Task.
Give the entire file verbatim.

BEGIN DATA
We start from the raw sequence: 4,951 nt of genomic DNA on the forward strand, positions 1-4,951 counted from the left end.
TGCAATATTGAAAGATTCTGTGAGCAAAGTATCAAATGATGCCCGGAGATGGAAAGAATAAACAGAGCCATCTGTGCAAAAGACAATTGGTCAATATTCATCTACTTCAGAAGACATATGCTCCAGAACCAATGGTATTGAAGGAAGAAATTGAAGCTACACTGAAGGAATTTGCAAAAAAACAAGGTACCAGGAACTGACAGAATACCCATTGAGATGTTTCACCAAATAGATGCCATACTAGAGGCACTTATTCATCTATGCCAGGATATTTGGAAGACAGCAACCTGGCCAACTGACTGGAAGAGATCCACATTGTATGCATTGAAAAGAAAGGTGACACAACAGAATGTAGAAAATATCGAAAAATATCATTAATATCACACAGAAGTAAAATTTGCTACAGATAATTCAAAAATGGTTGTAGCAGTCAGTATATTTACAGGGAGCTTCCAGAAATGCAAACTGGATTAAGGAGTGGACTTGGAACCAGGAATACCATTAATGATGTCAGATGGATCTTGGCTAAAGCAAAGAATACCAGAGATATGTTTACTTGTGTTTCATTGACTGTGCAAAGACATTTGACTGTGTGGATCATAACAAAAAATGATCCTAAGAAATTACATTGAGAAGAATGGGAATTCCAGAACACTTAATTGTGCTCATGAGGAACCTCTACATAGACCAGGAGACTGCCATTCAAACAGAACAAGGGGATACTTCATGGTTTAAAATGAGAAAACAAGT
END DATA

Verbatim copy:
We start from the raw sequence: 4,951 nt of genomic DNA on the forward strand, positions 1-4,951 counted from the left end.
TGCAATATTGAAAGATTCTGTGAGCAAAGTATCAAATGATGCCCGGAGATGGAAAGAATAAACAGAGCCATCTGTGCAAAAGACAATTGGTCAATATTCATCTACTTCAGAAGACATATGCTCCAGAACCAATGGTATTGAAGGAAGAAATTGAAGCTACACTGAAGGAATTTGCAAAAAAACAAGGTACCAGGAACTGACAGAATACCCATTGAGATGTTTCACCAAATAGATGCCATACTAGAGGCACTTATTCATCTATGCCAGGATATTTGGAAGACAGCAACCTGGCCAACTGACTGGAAGAGATCCACATTGTATGCATTGAAAAGAAAGGTGACACAACAGAATGTAGAAAATATCGAAAAATATCATTAATATCACACAGAAGTAAAATTTGCTACAGATAATTCAAAAATGGTTGTAGCAGTCAGTATATTTACAGGGAGCTTCCAGAAATGCAAACTGGATTAAGGAGTGGACTTGGAACCAGGAATACCATTAATGATGTCAGATGGATCTTGGCTAAAGCAAAGAATACCAGAGATATGTTTACTTGTGTTTCATTGACTGTGCAAAGACATTTGACTGTGTGGATCATAACAAAAAATGATCCTAAGAAATTACATTGAGAAGAATGGGAATTCCAGAACACTTAATTGTGCTCATGAGGAACCTCTACATAGACCAGGAGACTGCCATTCAAACAGAACAAGGGGATACTTCATGGTTTAAAATGAGAAAACAAGT